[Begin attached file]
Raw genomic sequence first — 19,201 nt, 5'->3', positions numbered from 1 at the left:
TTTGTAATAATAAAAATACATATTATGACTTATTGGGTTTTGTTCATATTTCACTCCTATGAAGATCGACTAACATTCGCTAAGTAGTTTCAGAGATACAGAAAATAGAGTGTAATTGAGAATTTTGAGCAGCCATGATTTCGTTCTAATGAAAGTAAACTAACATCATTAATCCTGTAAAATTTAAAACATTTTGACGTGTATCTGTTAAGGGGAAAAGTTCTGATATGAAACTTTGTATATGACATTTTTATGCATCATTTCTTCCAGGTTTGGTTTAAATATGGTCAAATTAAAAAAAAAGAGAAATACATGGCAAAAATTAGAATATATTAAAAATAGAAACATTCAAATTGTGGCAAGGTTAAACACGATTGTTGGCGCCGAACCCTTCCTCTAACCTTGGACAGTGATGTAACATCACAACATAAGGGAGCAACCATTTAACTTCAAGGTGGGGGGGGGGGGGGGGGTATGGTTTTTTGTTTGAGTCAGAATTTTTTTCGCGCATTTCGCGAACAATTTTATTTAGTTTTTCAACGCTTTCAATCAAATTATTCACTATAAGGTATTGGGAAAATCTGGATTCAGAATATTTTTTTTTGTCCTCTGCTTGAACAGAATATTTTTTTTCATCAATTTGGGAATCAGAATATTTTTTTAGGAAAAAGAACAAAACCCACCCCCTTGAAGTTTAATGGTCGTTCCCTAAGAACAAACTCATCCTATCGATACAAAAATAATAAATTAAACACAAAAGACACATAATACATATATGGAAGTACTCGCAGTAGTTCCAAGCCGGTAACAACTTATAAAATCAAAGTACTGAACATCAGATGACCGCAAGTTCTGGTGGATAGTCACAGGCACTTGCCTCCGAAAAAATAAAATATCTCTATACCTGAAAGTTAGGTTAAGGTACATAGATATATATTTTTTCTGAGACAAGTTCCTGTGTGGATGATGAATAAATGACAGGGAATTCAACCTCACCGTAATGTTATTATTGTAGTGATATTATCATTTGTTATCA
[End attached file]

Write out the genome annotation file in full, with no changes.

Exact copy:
Raw genomic sequence first — 19,201 nt, 5'->3', positions numbered from 1 at the left:
TTTGTAATAATAAAAATACATATTATGACTTATTGGGTTTTGTTCATATTTCACTCCTATGAAGATCGACTAACATTCGCTAAGTAGTTTCAGAGATACAGAAAATAGAGTGTAATTGAGAATTTTGAGCAGCCATGATTTCGTTCTAATGAAAGTAAACTAACATCATTAATCCTGTAAAATTTAAAACATTTTGACGTGTATCTGTTAAGGGGAAAAGTTCTGATATGAAACTTTGTATATGACATTTTTATGCATCATTTCTTCCAGGTTTGGTTTAAATATGGTCAAATTAAAAAAAAAGAGAAATACATGGCAAAAATTAGAATATATTAAAAATAGAAACATTCAAATTGTGGCAAGGTTAAACACGATTGTTGGCGCCGAACCCTTCCTCTAACCTTGGACAGTGATGTAACATCACAACATAAGGGAGCAACCATTTAACTTCAAGGTGGGGGGGGGGGGGGGGGTATGGTTTTTTGTTTGAGTCAGAATTTTTTTCGCGCATTTCGCGAACAATTTTATTTAGTTTTTCAACGCTTTCAATCAAATTATTCACTATAAGGTATTGGGAAAATCTGGATTCAGAATATTTTTTTTTGTCCTCTGCTTGAACAGAATATTTTTTTTCATCAATTTGGGAATCAGAATATTTTTTTAGGAAAAAGAACAAAACCCACCCCCTTGAAGTTTAATGGTCGTTCCCTAAGAACAAACTCATCCTATCGATACAAAAATAATAAATTAAACACAAAAGACACATAATACATATATGGAAGTACTCGCAGTAGTTCCAAGCCGGTAACAACTTATAAAATCAAAGTACTGAACATCAGATGACCGCAAGTTCTGGTGGATAGTCACAGGCACTTGCCTCCGAAAAAATAAAATATCTCTATACCTGAAAGTTAGGTTAAGGTACATAGATATATATTTTTTCTGAGACAAGTTCCTGTGTGGATGATGAATAAATGACAGGGAATTCAACCTCACCGTAATGTTATTATTGTAGTGATATTATCATTTGTTATCA